Supervisor Rafael Mandelman is proposing to revise restrictions on gay bath houses imposed in the 1980s during the AIDS epidemic. (Kevin N. Hume/S.F. Examiner)

Supervisor Rafael Mandelman is proposing to revise restrictions on gay bath houses imposed in the 1980s during the AIDS epidemic. (Kevin N. Hume/S.F. Examiner)

Supes to vote on proposal to ease restrictions on gay bathhouses

Mandelman hopes to ‘make the operation of adult sex venues more feasible.’

San Francisco is expected to relax decades-old restrictions on gay bathhouses.

The proposal, introduced by Supervisor Rafael Mandelman, was approved Thursday by a Board of Supervisors committee and the full board will vote whether to adopt it on July 21.

“I hope this ordinance will make the operation of adult sex venues more feasible and will encourage the opening of new businesses that will aid in our economic recovery,” Mandelman said during the Public Safety and Neighborhood Services Committee meeting.

The Department of Public Health imposes standards for the operation of gay bathhouses. Mandelman’s ordinance will require the department “to update their minimum health and safety standards for commercial adult sex venues and remove current regulations that require the monitoring of patrons’ sexual activities and prohibit private booths and locked doors,” Mandelman said.

Mandelman had postponed a vote on the proposal back in March when the COVID-19 pandemic began to impact The City. He brought it back and amended it to require the department to update the standards by January 1, 2021. The inital proposal had required new standards by July 1.

Mandelman noted that the ordinance does not override any regulations around reopening timelines for San Francico’s businesses during the pandemic.

“To be clear, this ordinance does not and will not require or allow the reopening of adult sex venues in San Francisco before it is safe to do so as part of our COVID-19 reopening,” Mandelman said.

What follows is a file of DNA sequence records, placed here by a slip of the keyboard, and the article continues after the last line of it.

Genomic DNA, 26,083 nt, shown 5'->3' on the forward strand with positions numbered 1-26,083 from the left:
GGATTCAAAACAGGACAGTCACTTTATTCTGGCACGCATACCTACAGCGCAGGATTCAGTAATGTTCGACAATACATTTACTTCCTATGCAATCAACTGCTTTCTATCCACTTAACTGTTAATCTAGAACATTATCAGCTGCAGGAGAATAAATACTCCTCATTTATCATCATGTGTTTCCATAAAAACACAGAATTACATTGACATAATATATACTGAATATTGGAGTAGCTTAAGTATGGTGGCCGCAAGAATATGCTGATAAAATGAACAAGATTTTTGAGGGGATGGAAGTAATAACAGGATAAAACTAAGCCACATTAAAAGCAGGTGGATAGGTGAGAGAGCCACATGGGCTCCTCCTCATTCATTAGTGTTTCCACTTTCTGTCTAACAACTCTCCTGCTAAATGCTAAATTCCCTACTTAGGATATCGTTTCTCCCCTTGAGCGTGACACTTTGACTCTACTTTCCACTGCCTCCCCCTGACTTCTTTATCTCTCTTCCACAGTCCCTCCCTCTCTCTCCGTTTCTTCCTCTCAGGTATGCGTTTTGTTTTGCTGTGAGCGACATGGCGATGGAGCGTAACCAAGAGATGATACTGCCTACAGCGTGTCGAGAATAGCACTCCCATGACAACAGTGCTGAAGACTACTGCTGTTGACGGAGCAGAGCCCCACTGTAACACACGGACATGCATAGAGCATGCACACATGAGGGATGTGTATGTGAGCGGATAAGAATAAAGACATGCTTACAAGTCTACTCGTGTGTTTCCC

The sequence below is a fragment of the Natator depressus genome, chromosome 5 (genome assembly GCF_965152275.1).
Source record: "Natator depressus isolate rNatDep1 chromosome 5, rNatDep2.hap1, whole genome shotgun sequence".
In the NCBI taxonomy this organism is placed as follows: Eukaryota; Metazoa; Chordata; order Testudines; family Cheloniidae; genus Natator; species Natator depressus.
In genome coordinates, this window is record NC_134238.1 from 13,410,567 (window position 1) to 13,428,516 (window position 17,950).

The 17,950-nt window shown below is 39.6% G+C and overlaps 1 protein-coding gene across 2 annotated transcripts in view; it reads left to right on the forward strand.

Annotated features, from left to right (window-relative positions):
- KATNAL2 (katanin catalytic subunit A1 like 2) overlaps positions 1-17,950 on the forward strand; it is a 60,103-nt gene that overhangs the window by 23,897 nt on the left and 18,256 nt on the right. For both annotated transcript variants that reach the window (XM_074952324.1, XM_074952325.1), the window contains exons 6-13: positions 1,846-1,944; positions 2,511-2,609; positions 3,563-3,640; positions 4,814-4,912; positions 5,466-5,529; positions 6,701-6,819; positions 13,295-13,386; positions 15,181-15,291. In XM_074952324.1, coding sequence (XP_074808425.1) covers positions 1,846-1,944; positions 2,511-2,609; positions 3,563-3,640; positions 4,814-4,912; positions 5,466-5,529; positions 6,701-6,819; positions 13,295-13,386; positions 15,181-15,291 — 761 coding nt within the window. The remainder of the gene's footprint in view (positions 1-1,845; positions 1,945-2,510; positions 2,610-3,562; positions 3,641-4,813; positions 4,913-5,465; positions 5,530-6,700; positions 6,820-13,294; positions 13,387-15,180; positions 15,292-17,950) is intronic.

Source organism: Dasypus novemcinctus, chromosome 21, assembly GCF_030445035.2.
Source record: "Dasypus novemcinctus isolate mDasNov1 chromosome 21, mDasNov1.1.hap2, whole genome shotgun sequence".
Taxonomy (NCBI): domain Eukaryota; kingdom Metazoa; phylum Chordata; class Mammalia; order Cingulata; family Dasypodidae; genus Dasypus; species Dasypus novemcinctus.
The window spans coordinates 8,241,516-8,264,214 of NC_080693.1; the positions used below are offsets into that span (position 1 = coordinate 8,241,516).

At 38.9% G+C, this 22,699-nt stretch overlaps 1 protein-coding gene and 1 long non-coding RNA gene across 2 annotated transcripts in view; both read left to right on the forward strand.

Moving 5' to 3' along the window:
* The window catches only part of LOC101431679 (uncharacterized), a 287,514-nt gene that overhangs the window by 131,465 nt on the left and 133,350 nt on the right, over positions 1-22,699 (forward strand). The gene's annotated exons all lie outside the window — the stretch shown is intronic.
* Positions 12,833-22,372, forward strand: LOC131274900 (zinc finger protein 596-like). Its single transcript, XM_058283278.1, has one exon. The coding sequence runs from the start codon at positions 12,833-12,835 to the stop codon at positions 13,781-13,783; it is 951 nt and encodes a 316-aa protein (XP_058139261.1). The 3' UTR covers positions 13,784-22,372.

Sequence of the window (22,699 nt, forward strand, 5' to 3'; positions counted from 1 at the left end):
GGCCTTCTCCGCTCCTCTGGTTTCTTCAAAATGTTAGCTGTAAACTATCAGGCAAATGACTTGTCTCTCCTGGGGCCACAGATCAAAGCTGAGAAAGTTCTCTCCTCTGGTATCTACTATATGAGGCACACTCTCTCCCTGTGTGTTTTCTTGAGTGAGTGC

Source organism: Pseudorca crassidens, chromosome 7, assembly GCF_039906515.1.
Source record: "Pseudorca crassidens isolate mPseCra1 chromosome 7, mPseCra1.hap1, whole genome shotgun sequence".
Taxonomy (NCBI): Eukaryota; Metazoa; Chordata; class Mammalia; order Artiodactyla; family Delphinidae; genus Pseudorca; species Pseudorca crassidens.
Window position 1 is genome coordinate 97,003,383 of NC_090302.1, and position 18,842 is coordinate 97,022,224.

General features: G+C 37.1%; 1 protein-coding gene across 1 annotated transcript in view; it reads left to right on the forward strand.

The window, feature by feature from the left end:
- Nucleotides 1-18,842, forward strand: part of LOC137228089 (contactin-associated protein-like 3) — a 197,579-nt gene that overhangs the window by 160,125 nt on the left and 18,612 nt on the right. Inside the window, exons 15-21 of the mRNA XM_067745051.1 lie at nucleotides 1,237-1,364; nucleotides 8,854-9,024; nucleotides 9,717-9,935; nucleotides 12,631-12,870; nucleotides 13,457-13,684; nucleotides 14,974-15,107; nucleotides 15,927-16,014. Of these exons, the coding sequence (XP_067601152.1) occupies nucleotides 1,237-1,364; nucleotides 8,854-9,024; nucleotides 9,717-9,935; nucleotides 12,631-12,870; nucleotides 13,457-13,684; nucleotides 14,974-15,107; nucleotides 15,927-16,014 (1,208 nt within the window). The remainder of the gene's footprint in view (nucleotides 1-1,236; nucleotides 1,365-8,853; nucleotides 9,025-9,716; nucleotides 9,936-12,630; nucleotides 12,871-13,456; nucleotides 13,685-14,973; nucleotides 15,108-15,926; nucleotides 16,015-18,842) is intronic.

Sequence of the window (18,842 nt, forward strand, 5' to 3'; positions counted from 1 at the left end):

Mandelman said that the current regulations “have no scientific justification today” and were a throwback to the 1980s AIDS epidemic when “San Francisco instituted policies targeting bathhouses and sex venues frequented by gay men.”

In 1984, then City Attorney George Agnost and Director of Public Health Mervyn Silverman filed a lawsuit against 14 bathhouses, sex clubs, bookstores, and adult movie theaters to have them shuttered by claiming them to be a public nuisance. A court injunction allowed them to remain open under the condition they employ “monitors” to prevent unsafe sex.

“Although the bathhouses could have legally remained open under the rules established by the court, most of them closed,” the legislation says.

The department has updated its regulations over the years, but still requires monitors. The City’s health officer Tomas Aragon defended the monitoring in a 2013 statement.

The legislation says that “these businesses — adult sex venues — can be an important place for preventing the transmission of communicable diseases by educating patrons about ways to prevent the transmission of disease, and by establishing community norms that promote safe sex.”



Supes to vote on proposal to ease restrictions on gay bathhouses

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